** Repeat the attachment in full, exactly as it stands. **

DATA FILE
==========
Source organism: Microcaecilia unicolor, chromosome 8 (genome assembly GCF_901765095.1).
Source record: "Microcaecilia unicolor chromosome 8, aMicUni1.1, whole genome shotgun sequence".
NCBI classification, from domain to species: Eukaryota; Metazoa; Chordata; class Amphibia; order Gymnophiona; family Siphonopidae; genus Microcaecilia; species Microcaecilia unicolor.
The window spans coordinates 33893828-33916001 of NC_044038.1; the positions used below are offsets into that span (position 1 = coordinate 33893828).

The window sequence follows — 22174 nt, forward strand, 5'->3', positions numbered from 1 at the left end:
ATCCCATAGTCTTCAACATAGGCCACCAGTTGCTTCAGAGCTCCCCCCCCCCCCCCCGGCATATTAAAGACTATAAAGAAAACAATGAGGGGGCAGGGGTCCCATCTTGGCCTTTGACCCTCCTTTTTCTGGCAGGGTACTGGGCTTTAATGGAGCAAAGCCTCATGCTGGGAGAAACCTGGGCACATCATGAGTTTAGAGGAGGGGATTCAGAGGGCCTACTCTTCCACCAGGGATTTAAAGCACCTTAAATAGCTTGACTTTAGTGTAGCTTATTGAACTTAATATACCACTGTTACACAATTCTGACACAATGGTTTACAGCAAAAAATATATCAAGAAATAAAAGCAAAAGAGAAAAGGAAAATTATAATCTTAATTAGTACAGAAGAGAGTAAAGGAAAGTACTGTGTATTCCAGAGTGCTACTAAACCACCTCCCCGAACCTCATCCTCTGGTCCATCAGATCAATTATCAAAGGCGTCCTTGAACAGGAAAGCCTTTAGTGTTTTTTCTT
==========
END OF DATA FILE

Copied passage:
Source organism: Microcaecilia unicolor, chromosome 8 (genome assembly GCF_901765095.1).
Source record: "Microcaecilia unicolor chromosome 8, aMicUni1.1, whole genome shotgun sequence".
NCBI classification, from domain to species: Eukaryota; Metazoa; Chordata; class Amphibia; order Gymnophiona; family Siphonopidae; genus Microcaecilia; species Microcaecilia unicolor.
The window spans coordinates 33893828-33916001 of NC_044038.1; the positions used below are offsets into that span (position 1 = coordinate 33893828).

The window sequence follows — 22174 nt, forward strand, 5'->3', positions numbered from 1 at the left end:
ATCCCATAGTCTTCAACATAGGCCACCAGTTGCTTCAGAGCTCCCCCCCCCCCCCCCGGCATATTAAAGACTATAAAGAAAACAATGAGGGGGCAGGGGTCCCATCTTGGCCTTTGACCCTCCTTTTTCTGGCAGGGTACTGGGCTTTAATGGAGCAAAGCCTCATGCTGGGAGAAACCTGGGCACATCATGAGTTTAGAGGAGGGGATTCAGAGGGCCTACTCTTCCACCAGGGATTTAAAGCACCTTAAATAGCTTGACTTTAGTGTAGCTTATTGAACTTAATATACCACTGTTACACAATTCTGACACAATGGTTTACAGCAAAAAATATATCAAGAAATAAAAGCAAAAGAGAAAAGGAAAATTATAATCTTAATTAGTACAGAAGAGAGTAAAGGAAAGTACTGTGTATTCCAGAGTGCTACTAAACCACCTCCCCGAACCTCATCCTCTGGTCCATCAGATCAATTATCAAAGGCGTCCTTGAACAGGAAAGCCTTTAGTGTTTTTTCTT